Class 11 Environment Chapter 2 Ecological Concepts

Class 11 Environment Chapter 2 Ecological Concepts The answer to each chapter is provided in the list so that you can easily browse through different chapters Assam Board HS 1st Year Environmental Studies Chapter 2 Ecological Concepts Question Answer.

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Class 11 Environment Chapter 2 Ecological Concepts

Also, you can read the SCERT book online in these sections Solutions by Expert Teachers as per SCERT (CBSE) Book guidelines. These solutions are part of SCERT All Subject Solutions. Here we have given Assam Board Class 11 Environment Chapter 2 Ecological Concepts Notes for All Subjects, You can practice these here.

Ecological Concepts

UNIT – 2

ENVIRONMENTAL STUDIES

Textual Questions and Answers

1. Define the term ecology.

Ans: An aspect of biology that deals with the interrelationship between biotic and abiotic components as well as the relationships among the individuals of the biotic component is called ecology.

2. What do you mean by ecosystem?

Ans: An ecosystem is a community of organisms involved in a dynamic network of biological, chemical and physical interactions between themselves and with the nonliving components. Such interactions sustain the system and allow it to respond to changing conditions. Thus, an ecosystem includes the biological components, the nonliving components (physical environment) and their interactions. The Kaziranga ecosystem will thus include the various life forms found in the park. (the community) and also the non-living components of the park like the soil, rocks, water etc. and even the solar energy that is captured by the plants Ecosystem is the main active unit of ecology.

3. Classify the ecosystems.

Ans: Ecosystem is two major types:

(a) Natural ecosystem.

(b) Artificial or man made ecosystem

(a) Natural ecosystem: It is again divided into

(i) Terrestrial ecosystem (for example-forest ecosystem, grassland ecosystem, desert ecosystem.) and

(ii) Aquatic ecosystem: It can be fresh water ecosystem and marine ecosystem. Fresh water ecosystem may be lotic (free flowing type, c.g. river) or lentic (standing type, eg ponds, lakes)

(b) Man made ecosystem: These ecosystems are created by man. For example-crop land ecosystem, fisheries etc.

4. What are lotic and lentic ecosystems? Give examples.

Ans: Lotic ecosystem: Lotic ecosystem or free ecosystem c.g. rivers, stems.

Lentic ecosystem: Lentic ecosystem or standing ecosystem e.g. ponds, lakes.

5. What are producers, consumers and decomposers?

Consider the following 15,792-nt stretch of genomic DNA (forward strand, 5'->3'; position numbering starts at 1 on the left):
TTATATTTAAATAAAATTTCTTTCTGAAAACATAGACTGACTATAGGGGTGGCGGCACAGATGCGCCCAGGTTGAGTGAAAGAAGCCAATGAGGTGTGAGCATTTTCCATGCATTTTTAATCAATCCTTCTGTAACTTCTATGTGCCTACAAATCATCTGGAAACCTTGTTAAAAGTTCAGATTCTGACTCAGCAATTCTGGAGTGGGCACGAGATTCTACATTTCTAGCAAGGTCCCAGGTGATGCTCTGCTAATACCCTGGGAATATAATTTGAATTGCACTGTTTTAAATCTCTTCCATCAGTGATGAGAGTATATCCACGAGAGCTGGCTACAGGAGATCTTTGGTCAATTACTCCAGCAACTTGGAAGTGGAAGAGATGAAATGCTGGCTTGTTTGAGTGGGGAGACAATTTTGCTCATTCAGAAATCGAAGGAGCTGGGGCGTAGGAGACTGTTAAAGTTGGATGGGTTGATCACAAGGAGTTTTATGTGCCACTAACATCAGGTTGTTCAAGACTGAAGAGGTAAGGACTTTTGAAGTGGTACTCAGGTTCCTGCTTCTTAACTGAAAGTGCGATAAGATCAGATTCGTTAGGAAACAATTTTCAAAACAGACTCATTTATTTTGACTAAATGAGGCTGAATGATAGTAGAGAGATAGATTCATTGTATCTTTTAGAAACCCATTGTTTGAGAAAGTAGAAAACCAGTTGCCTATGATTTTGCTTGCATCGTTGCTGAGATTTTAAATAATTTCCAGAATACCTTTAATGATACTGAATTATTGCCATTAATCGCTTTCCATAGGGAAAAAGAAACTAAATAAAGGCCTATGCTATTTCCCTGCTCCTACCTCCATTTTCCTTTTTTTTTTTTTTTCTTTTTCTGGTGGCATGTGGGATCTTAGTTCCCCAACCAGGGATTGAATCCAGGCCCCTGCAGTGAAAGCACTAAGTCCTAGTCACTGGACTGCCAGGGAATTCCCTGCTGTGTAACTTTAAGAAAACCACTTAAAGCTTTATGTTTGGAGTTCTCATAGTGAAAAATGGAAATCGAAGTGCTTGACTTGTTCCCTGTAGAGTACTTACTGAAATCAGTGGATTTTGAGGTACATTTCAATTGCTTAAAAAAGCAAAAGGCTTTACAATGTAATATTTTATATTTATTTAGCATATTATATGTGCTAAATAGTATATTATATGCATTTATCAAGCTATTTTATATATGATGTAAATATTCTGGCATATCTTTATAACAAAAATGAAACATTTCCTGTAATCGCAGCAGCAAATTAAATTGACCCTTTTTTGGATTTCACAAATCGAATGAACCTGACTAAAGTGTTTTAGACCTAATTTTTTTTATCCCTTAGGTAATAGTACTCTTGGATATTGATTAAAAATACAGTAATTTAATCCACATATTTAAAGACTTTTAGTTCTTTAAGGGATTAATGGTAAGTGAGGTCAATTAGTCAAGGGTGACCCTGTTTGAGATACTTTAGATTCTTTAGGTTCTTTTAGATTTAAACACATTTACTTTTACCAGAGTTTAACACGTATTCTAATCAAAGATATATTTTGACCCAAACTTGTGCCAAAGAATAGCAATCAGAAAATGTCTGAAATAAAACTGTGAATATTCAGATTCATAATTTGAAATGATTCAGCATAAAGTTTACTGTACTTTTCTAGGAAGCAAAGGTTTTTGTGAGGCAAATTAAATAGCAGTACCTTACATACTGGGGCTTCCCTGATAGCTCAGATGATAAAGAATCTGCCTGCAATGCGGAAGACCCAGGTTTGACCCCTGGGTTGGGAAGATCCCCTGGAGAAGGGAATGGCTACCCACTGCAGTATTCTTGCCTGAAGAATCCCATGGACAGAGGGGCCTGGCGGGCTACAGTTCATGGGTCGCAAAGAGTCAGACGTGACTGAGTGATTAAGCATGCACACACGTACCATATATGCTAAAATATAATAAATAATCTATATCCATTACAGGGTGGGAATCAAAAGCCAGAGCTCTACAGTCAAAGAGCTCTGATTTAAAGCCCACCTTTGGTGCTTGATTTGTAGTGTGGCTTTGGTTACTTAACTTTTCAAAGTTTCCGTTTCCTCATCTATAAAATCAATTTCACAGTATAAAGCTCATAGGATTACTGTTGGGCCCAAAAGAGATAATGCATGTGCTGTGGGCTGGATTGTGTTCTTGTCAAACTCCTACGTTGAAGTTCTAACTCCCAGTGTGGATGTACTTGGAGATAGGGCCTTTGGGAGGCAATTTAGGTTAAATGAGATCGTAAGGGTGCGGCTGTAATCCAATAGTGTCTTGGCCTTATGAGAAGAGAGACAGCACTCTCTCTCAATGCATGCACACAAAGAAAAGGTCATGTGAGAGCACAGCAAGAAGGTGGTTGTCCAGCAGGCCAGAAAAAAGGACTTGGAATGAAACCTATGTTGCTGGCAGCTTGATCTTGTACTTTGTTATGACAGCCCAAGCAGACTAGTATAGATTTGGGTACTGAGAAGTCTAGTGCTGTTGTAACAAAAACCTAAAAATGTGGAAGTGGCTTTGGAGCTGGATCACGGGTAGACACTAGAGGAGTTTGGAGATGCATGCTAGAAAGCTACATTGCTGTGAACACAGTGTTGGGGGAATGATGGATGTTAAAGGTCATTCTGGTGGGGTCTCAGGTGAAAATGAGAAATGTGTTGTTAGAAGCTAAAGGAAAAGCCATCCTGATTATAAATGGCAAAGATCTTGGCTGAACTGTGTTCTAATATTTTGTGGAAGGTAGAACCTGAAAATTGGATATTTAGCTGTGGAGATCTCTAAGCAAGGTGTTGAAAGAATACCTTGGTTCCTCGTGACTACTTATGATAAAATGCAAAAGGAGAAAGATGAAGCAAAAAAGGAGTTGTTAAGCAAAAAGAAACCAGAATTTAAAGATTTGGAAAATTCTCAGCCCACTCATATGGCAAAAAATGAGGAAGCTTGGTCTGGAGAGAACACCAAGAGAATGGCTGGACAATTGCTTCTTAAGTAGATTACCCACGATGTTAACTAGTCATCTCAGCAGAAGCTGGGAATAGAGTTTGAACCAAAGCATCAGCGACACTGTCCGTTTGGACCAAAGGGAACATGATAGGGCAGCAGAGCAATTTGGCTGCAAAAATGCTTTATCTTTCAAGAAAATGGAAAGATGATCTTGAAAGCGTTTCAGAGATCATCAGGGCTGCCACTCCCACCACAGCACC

Ans: Producers: Green plants which trap solar energy and convert it to potential chemical energy are called producers, Consumers: All animals and non-green plants which directly or indirectly depend upon the producers for energy are called consumers. They may be herbivores, carnivores, omnivores, detritivores. 

Decomposers: They derive their nutrition by breaking down the complex organic molecules to simpler organic compounds and ultimately into inorganic nutrients. Various bacteria and fungi are decomposers.

6. Write briefly on structure and functions of an ecosystem.

Ans: The structure of an ecosystem:

(i) Biotic structure: The plants, animals and microorganisms present in an ecosystem form the biotic components. These are as follows-

(a) Producers: Green plants which trap solar energy and convert it to potential chemical energy are called producers.

(b) Consumers: All animals and non-green plants which directly or indirectly depend upon the producers for energy are called consumers. They may be herbivores, carnivores, omnivores, detritivores.

(c) Decomposers: They derive their nutrition by breaking down the complex organic molecules to simpler organic compounds and ultimately into inorganic nutrients, Various bacteria and fungi are decomposers.

(ii) Abiotic structure: The physical and chemical components of an ecosystem constitute its abiotic structure.

(a) Physical factors: The sunlight and shade, intensity of solar flux duration of sun hours, average temperature, maximum-minimum tempera ture, annual rainfall, wind, latitude and altitude etc. are some of the impor tant physical features which have a strong influence on the ecosystem.

(b) Chemical factors: Availability of major essential nutrients, like carbon, nitrogen, phosphorus, hydrogen, oxygen, level of toxic substances, salts causing salinity and various organic substances present in the soil or water largely influence the functioning of an ecosystem.

Function of an ecosystem: Ecosystems perform their functional attributes in a systematic way under natural conditions. They receive energy from the sun and pass it into the different components at different levels. The function of an ecosystem can only be considered as a whole, as every part of the ecosystem has a functional effect on another. The major functional characteristics of an ecosystem may be described in terms of food chain, food webs and trophic levels, energy flow, nutrients cycles etc.

7. What are food chain and food web?

Ans: Food chain: In an ecosystem, the sequential chain of eating and being eaten is called a food chain. The common examples of food chain are Grasses-cattle-tiger (the chain consists of three links)

Grasses-grasshopper-birds-hawks (the chain consists of four links) Phytoplankton-water fleas-small fish-tuna(the chain consists of three links)

Two types of food chain can be found in natural ecosystem. One type starts from green plants (autotrophs) constituting the first trophic level. the herbivores form the second trophic level and predators form the third trophic level. They are referred to as grazing food chain, The other type starts with debris detritus produced by green plants and is termed as detritus food chain. A food chain it always unidirectional.